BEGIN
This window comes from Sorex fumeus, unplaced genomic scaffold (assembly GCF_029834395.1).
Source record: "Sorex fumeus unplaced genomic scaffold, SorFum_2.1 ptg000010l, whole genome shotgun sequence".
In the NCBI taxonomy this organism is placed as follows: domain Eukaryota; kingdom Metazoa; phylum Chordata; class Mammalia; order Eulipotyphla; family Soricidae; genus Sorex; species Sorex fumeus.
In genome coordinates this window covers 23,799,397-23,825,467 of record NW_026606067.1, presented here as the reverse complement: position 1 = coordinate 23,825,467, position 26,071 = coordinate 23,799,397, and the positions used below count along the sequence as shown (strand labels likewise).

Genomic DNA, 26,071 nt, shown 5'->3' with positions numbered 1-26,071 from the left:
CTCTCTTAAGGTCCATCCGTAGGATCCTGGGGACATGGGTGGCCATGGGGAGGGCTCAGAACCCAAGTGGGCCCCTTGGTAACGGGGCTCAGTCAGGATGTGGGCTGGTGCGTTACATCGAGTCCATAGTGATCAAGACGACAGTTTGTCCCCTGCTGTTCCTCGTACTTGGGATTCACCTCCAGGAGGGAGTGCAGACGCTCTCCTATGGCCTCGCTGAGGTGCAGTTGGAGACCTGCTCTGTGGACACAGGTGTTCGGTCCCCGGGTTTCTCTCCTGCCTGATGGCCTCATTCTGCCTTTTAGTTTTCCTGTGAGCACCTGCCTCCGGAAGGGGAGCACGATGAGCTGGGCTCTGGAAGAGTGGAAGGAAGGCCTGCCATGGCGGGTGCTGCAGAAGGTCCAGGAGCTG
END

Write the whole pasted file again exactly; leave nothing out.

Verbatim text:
This window comes from Sorex fumeus, unplaced genomic scaffold (assembly GCF_029834395.1).
Source record: "Sorex fumeus unplaced genomic scaffold, SorFum_2.1 ptg000010l, whole genome shotgun sequence".
In the NCBI taxonomy this organism is placed as follows: domain Eukaryota; kingdom Metazoa; phylum Chordata; class Mammalia; order Eulipotyphla; family Soricidae; genus Sorex; species Sorex fumeus.
In genome coordinates this window covers 23,799,397-23,825,467 of record NW_026606067.1, presented here as the reverse complement: position 1 = coordinate 23,825,467, position 26,071 = coordinate 23,799,397, and the positions used below count along the sequence as shown (strand labels likewise).

Genomic DNA, 26,071 nt, shown 5'->3' with positions numbered 1-26,071 from the left:
CTCTCTTAAGGTCCATCCGTAGGATCCTGGGGACATGGGTGGCCATGGGGAGGGCTCAGAACCCAAGTGGGCCCCTTGGTAACGGGGCTCAGTCAGGATGTGGGCTGGTGCGTTACATCGAGTCCATAGTGATCAAGACGACAGTTTGTCCCCTGCTGTTCCTCGTACTTGGGATTCACCTCCAGGAGGGAGTGCAGACGCTCTCCTATGGCCTCGCTGAGGTGCAGTTGGAGACCTGCTCTGTGGACACAGGTGTTCGGTCCCCGGGTTTCTCTCCTGCCTGATGGCCTCATTCTGCCTTTTAGTTTTCCTGTGAGCACCTGCCTCCGGAAGGGGAGCACGATGAGCTGGGCTCTGGAAGAGTGGAAGGAAGGCCTGCCATGGCGGGTGCTGCAGAAGGTCCAGGAGCTG